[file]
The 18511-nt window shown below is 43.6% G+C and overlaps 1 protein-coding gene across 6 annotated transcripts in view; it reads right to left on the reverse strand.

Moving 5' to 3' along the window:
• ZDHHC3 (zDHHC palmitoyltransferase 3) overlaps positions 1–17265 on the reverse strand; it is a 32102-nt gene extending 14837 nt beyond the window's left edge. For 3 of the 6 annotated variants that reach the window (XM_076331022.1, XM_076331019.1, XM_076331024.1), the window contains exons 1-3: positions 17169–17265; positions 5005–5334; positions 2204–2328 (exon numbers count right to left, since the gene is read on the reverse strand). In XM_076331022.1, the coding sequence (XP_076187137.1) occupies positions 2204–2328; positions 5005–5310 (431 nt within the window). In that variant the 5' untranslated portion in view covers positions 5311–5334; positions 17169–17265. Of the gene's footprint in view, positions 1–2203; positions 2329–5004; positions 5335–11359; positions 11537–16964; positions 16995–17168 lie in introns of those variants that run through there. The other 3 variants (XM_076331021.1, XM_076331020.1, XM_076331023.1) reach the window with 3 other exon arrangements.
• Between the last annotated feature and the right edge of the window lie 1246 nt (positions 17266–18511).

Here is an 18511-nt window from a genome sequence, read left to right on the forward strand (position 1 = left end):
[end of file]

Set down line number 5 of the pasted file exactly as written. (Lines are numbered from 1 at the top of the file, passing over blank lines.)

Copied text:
Here is an 18511-nt window from a genome sequence, read left to right on the forward strand (position 1 = left end):